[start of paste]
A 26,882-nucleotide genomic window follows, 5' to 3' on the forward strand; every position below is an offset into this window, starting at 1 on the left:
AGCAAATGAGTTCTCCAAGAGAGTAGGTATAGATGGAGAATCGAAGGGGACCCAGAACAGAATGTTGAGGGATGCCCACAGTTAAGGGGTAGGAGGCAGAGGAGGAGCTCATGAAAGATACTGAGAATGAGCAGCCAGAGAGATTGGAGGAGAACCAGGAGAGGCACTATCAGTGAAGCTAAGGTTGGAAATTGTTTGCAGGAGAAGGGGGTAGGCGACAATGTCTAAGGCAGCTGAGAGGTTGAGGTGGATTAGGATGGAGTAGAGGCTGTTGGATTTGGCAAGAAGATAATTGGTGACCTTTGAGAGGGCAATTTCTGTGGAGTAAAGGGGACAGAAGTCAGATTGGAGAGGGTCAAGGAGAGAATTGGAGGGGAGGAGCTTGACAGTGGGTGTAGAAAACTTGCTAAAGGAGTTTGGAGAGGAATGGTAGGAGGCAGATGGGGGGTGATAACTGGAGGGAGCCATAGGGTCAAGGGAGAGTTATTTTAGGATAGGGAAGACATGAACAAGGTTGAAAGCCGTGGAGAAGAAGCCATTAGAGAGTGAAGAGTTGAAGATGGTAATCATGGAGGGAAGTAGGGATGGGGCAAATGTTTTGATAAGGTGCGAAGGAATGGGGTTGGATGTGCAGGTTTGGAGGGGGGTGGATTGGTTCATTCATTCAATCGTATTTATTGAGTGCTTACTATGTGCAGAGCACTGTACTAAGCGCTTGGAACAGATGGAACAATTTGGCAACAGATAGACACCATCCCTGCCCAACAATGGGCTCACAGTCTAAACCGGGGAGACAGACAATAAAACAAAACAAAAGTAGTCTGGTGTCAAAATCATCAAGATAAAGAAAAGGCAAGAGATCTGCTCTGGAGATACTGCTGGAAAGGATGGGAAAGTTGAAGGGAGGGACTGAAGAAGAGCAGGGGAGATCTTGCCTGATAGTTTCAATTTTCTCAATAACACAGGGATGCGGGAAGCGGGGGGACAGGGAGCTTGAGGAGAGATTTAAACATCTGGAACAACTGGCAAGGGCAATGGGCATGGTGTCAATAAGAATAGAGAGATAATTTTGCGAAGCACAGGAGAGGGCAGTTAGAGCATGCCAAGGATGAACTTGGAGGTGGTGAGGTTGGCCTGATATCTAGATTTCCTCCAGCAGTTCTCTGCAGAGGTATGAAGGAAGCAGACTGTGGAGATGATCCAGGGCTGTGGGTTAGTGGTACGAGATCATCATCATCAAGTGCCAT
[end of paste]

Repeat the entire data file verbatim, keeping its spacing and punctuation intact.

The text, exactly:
A 26,882-nucleotide genomic window follows, 5' to 3' on the forward strand; every position below is an offset into this window, starting at 1 on the left:
AGCAAATGAGTTCTCCAAGAGAGTAGGTATAGATGGAGAATCGAAGGGGACCCAGAACAGAATGTTGAGGGATGCCCACAGTTAAGGGGTAGGAGGCAGAGGAGGAGCTCATGAAAGATACTGAGAATGAGCAGCCAGAGAGATTGGAGGAGAACCAGGAGAGGCACTATCAGTGAAGCTAAGGTTGGAAATTGTTTGCAGGAGAAGGGGGTAGGCGACAATGTCTAAGGCAGCTGAGAGGTTGAGGTGGATTAGGATGGAGTAGAGGCTGTTGGATTTGGCAAGAAGATAATTGGTGACCTTTGAGAGGGCAATTTCTGTGGAGTAAAGGGGACAGAAGTCAGATTGGAGAGGGTCAAGGAGAGAATTGGAGGGGAGGAGCTTGACAGTGGGTGTAGAAAACTTGCTAAAGGAGTTTGGAGAGGAATGGTAGGAGGCAGATGGGGGGTGATAACTGGAGGGAGCCATAGGGTCAAGGGAGAGTTATTTTAGGATAGGGAAGACATGAACAAGGTTGAAAGCCGTGGAGAAGAAGCCATTAGAGAGTGAAGAGTTGAAGATGGTAATCATGGAGGGAAGTAGGGATGGGGCAAATGTTTTGATAAGGTGCGAAGGAATGGGGTTGGATGTGCAGGTTTGGAGGGGGGTGGATTGGTTCATTCATTCAATCGTATTTATTGAGTGCTTACTATGTGCAGAGCACTGTACTAAGCGCTTGGAACAGATGGAACAATTTGGCAACAGATAGACACCATCCCTGCCCAACAATGGGCTCACAGTCTAAACCGGGGAGACAGACAATAAAACAAAACAAAAGTAGTCTGGTGTCAAAATCATCAAGATAAAGAAAAGGCAAGAGATCTGCTCTGGAGATACTGCTGGAAAGGATGGGAAAGTTGAAGGGAGGGACTGAAGAAGAGCAGGGGAGATCTTGCCTGATAGTTTCAATTTTCTCAATAACACAGGGATGCGGGAAGCGGGGGGACAGGGAGCTTGAGGAGAGATTTAAACATCTGGAACAACTGGCAAGGGCAATGGGCATGGTGTCAATAAGAATAGAGAGATAATTTTGCGAAGCACAGGAGAGGGCAGTTAGAGCATGCCAAGGATGAACTTGGAGGTGGTGAGGTTGGCCTGATATCTAGATTTCCTCCAGCAGTTCTCTGCAGAGGTATGAAGGAAGCAGACTGTGGAGATGATCCAGGGCTGTGGGTTAGTGGTACGAGATCATCATCATCAAGTGCCAT